The conductorless orchestra filled the station’s historic ticketing hall for a pay-what-you-can presentation of classical music.
Kaleidoscope Chamber Orchestra, the first and only conductorless orchestra in Los Angeles, packed the historic ticketing area of Union Station Friday for a performance of Charles Peck’s “Mosaic” followed by Beethoven’s “Pastoral” Symphony (No. 6). The concert, which featured a pay-what-you-can donation table rather than the traditional ticket booth, was filled to standing-room-only by 9:40 p.m., twenty minutes ahead of its 10 p.m. start.
The ensemble features three USC alumni and twelve current students — Roberta Yee, Catherine Baker, Robert Walker, Rachel Van Amburgh, Sérgio Coelho, Elizabeth Kosko, Brendan White, Mann-Wen Lo, Alex Granger, Chiai Tajima, Tommy Dougherty, Javier Iglesias, Juliette Herlin, Levi Jones and William Wasson.
The crowd was mixed with both orchestra devotees and curious passers-by bumping elbows before the performance began — a success, per the orchestra’s self-proclaimed goal: “We want everyone in Los Angeles to have the opportunity to experience great classical music in person by a professional orchestra.” Every aspect of the show was coordinated to make that happen.
When the concert began, the musicians arranged themselves near the center of the room, with seats on all four sides. They stood up, so that attendees could watch their every interaction.
To the crowd’s uncustomary applause between the movements of Beethoven, the concert program offered a warm-hearted response: “When someone claps at a ‘less traditional’ time, it lets us know there’s someone new to classical music or who is hearing the piece for the first time, which is a wonderful thing!”
By accepting donations rather than selling tickets, Kaleidoscope drew listeners who may have shied away from other professional orchestras due to steep ticket prices and a stuffy concert atmosphere.
What stood out on Friday was that the musicians in Kaleidoscope were clearly having fun. Without a conductor, entrances are coordinated through furtive glances and nudges, well-matched by the rambunctious musical selections.
American composer Peck’s new work “Mosaic” comfortably shared the stage with Beethoven. The piece, a single six-minute movement, attempts to use music to replicate the aesthetic experience of viewing a handcrafted mosaic, first peering closely at the constituent materials and their individual forms, and then zooming out to take a holistic view of the composite image.
Peck has translated the medium into music with grace and creativity. The composer builds and programs his own electronic instruments; though none are used in “Mosaic,” he mixes diverse shades on the orchestral palette with technological precision and clarity.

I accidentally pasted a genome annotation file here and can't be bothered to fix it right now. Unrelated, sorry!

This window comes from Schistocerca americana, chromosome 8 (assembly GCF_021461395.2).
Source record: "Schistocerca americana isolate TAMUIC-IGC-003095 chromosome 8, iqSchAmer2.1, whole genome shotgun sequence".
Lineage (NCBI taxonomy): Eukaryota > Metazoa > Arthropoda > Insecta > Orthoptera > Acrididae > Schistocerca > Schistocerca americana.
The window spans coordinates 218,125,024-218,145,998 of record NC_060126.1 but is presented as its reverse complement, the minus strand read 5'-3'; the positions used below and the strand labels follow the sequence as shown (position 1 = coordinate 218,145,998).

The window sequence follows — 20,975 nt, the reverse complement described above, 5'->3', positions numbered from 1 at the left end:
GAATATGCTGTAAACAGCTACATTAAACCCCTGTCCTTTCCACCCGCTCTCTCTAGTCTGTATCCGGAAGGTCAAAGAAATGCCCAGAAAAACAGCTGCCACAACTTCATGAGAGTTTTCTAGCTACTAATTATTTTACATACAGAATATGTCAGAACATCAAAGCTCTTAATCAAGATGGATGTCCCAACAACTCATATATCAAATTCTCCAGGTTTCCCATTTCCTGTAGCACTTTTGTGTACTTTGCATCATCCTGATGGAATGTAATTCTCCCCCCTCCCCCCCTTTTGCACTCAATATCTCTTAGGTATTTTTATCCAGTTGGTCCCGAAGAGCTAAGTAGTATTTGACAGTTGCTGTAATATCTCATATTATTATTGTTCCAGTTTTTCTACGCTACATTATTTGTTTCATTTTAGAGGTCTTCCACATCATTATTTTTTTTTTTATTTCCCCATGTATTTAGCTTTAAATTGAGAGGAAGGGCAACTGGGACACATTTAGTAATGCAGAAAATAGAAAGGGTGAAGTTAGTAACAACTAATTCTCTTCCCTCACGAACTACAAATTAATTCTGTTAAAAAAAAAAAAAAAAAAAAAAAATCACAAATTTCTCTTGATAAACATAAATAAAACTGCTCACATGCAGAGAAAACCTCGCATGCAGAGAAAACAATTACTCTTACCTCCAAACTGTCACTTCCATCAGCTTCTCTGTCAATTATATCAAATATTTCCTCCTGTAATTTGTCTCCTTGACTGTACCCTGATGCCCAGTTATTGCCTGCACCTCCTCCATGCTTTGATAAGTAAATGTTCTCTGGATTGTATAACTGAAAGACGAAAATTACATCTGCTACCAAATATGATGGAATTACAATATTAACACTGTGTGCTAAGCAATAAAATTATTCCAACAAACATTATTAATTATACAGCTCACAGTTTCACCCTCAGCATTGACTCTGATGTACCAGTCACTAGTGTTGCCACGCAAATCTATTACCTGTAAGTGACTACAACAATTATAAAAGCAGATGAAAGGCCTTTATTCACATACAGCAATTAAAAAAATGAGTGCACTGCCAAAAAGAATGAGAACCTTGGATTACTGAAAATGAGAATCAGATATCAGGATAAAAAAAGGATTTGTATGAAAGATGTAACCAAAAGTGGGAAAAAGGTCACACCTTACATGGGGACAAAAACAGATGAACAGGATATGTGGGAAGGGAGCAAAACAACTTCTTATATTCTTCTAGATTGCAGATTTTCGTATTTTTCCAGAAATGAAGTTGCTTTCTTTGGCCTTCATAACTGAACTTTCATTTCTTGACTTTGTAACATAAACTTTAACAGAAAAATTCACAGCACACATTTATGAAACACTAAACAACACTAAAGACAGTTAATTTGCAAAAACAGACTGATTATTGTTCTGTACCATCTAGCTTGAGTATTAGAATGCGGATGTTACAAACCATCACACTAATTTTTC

At the piece’s opening, muted, scraping strings suggest the mosaic artist as she combs the beach or forest in search of raw materials. Whimsical percussion interjections evoke their diverse forms: a rusted bolt, a shard of plastic.
The melodies elongate and coalesce as the mosaic is put together, building toward a false ending which really marks the beginning of the zoom-out. Here, a xylophone bubbles around intertwined woodwinds in a captivating evocation of some subsurface scene, perhaps the forge of Prometheus or a hydrothermal vent in the Marianas.
A rich brass section cements the final section of “Mosaic,” a chorale of cosmic intensity that radiates through the orchestra before giving way to a subdued, twinkling starscape of woodwinds and high strings. The composition is stellar, and the performance left little to criticize.
The orchestra’s rendition of Beethoven’s “Sixth” was spirited and joyful. The piece, meant to represent a village scene in the early-19th century German countryside, is full of playful references to country song and dance. Kaleidoscope dashed alongside each. And in the fourth movement, which represents a thunderstorm, the performers did not relinquish the boisterous optimism that defines the symphony as a whole. Instead, they bopped their way through to the piece’s cheerful finish.
Even when the performance paused, the orchestra brandished no clear leader. Between the two pieces, a violinist emerged from among the spruce to address the audience, then disappeared back into the fray to play his part the next piece. Kaleidoscope’s members avow that “a democratic process within the orchestra will improve the quality of the performance.” Indeed, neither piece sounded strained nor conflicted; it was evident on Friday that Kaleidoscope’s musicians are dedicated to the orchestra’s shared vision.
Its October series will feature new music by Jee Seo, West Coast premieres of pieces by Saad Haddad and Julia Adolphe and Leoš Janácek’s “Mládí.”
The original version of this article said that three alumni and 12 current students performed. Benjamin Mitchell, Michael Basak, Eric Lea and Michale Matsuno also performed, making the total five alumni and 14 current students. The Daily Trojan regrets the error.